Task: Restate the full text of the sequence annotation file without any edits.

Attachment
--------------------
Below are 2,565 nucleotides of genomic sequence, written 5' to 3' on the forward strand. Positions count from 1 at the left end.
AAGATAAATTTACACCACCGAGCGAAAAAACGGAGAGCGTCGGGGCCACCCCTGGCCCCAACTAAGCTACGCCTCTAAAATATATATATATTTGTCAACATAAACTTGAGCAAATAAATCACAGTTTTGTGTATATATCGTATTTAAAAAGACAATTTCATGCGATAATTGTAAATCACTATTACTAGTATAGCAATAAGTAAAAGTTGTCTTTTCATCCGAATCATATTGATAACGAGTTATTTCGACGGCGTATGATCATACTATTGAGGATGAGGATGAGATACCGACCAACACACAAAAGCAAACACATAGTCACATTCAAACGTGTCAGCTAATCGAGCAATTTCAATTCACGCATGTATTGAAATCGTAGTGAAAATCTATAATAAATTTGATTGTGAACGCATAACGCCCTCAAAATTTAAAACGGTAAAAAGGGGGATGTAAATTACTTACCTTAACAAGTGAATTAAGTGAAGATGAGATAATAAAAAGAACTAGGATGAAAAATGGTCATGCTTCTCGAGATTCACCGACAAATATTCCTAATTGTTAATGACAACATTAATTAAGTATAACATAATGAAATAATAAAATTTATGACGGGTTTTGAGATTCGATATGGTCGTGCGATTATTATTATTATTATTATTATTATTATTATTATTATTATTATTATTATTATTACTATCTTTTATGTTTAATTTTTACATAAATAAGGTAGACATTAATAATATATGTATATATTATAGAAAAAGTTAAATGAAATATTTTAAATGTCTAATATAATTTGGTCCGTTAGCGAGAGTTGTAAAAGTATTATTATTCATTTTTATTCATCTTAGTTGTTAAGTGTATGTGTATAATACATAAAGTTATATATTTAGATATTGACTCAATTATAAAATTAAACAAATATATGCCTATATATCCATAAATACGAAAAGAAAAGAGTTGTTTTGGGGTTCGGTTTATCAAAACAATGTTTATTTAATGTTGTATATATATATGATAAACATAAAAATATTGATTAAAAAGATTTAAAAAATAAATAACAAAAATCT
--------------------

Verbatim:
Below are 2,565 nucleotides of genomic sequence, written 5' to 3' on the forward strand. Positions count from 1 at the left end.
AAGATAAATTTACACCACCGAGCGAAAAAACGGAGAGCGTCGGGGCCACCCCTGGCCCCAACTAAGCTACGCCTCTAAAATATATATATATTTGTCAACATAAACTTGAGCAAATAAATCACAGTTTTGTGTATATATCGTATTTAAAAAGACAATTTCATGCGATAATTGTAAATCACTATTACTAGTATAGCAATAAGTAAAAGTTGTCTTTTCATCCGAATCATATTGATAACGAGTTATTTCGACGGCGTATGATCATACTATTGAGGATGAGGATGAGATACCGACCAACACACAAAAGCAAACACATAGTCACATTCAAACGTGTCAGCTAATCGAGCAATTTCAATTCACGCATGTATTGAAATCGTAGTGAAAATCTATAATAAATTTGATTGTGAACGCATAACGCCCTCAAAATTTAAAACGGTAAAAAGGGGGATGTAAATTACTTACCTTAACAAGTGAATTAAGTGAAGATGAGATAATAAAAAGAACTAGGATGAAAAATGGTCATGCTTCTCGAGATTCACCGACAAATATTCCTAATTGTTAATGACAACATTAATTAAGTATAACATAATGAAATAATAAAATTTATGACGGGTTTTGAGATTCGATATGGTCGTGCGATTATTATTATTATTATTATTATTATTATTATTATTATTATTATTATTATTATTACTATCTTTTATGTTTAATTTTTACATAAATAAGGTAGACATTAATAATATATGTATATATTATAGAAAAAGTTAAATGAAATATTTTAAATGTCTAATATAATTTGGTCCGTTAGCGAGAGTTGTAAAAGTATTATTATTCATTTTTATTCATCTTAGTTGTTAAGTGTATGTGTATAATACATAAAGTTATATATTTAGATATTGACTCAATTATAAAATTAAACAAATATATGCCTATATATCCATAAATACGAAAAGAAAAGAGTTGTTTTGGGGTTCGGTTTATCAAAACAATGTTTATTTAATGTTGTATATATATATGATAAACATAAAAATATTGATTAAAAAGATTTAAAAAATAAATAACAAAAATCT